A High Court judge has ruled NHS England can fund PrEP, a drug that prevents HIV, to gay men.
The National AIDS Trust won its case against the NHS, who argued the UK’s health provider should be able to fund the drug.
The national health provider has denied it is their responsibility to provide a drug that can help prevent the transmission of HIV.
NHS England does fund other medication to protect sexual health, such as the oral contraceptive pill.
In his judgement, Justice Green wrote: ‘No one doubts that preventative medicine makes powerful sense. But one governmental body says it has no power to provide the service and the local authorities say that they have no money.
‘The Claimant is caught between the two and the potential victims of this disagreement are those who will contract HIV [and] AIDS but who would not were the preventative policy to be fully implemented.’
He went onto conclude NHS England does have the power to commission PrEP.
Using PrEP, a once-a-day pill that will cost around £400 a month per person, has shown a very high successful rate of preventing HIV. Previous studies have suggested its success rate is more than 90% with continuous use. Sexual health charities still advise using condoms alongside PrEP.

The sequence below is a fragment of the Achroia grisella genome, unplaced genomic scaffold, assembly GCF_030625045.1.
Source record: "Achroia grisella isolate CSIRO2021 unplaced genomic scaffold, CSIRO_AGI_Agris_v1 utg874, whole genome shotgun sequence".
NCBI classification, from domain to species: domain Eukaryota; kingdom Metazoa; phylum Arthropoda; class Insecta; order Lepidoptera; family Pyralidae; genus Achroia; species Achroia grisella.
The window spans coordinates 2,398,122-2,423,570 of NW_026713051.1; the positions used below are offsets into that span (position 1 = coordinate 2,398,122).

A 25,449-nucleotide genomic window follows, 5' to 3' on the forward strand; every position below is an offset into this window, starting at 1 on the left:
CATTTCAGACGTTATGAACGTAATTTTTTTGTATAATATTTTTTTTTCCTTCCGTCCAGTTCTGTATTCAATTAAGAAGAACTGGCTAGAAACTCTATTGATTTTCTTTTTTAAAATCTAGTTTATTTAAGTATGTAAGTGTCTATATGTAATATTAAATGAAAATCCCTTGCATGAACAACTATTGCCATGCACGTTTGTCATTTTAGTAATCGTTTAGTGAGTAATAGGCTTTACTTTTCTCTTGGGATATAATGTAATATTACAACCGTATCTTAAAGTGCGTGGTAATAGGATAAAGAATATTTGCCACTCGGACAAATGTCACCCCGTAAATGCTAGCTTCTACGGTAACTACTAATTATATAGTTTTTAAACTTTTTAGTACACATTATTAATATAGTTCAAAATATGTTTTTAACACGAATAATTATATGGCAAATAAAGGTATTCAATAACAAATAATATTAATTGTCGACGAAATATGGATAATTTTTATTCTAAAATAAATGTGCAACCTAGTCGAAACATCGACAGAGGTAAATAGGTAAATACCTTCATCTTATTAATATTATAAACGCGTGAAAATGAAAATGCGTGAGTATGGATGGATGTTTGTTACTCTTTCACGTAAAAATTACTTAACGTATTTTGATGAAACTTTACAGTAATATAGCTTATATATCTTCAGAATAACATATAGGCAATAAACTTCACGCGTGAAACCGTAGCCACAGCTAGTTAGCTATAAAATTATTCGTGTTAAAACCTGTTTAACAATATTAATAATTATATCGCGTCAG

In May, NHS England claimed it did not have the ‘legal power’ to commission PrEP’ and ‘local authorities are the responsible commissioner for HIV prevention services’.
The National AIDS Trust’s Deborah Gold said: ‘This is fantastic news. It is vindication for the many people who were let down when NHS England absolved itself of responsibility for PrEP.
‘The judgment has confirmed our view – that it is perfectly lawful for NHS England to commission PrEP. Now NHS England must do just that.
‘Over 4,000 people are getting HIV every year in the UK – we desperately need further prevention options to add to condom use. PrEP works. It saves money and it will make an enormous difference to the lives of men and women across the country who are at risk of acquiring HIV.
‘The delay to commissioning PrEP is both unethical and expensive.’
NHS England are appealing the judgement.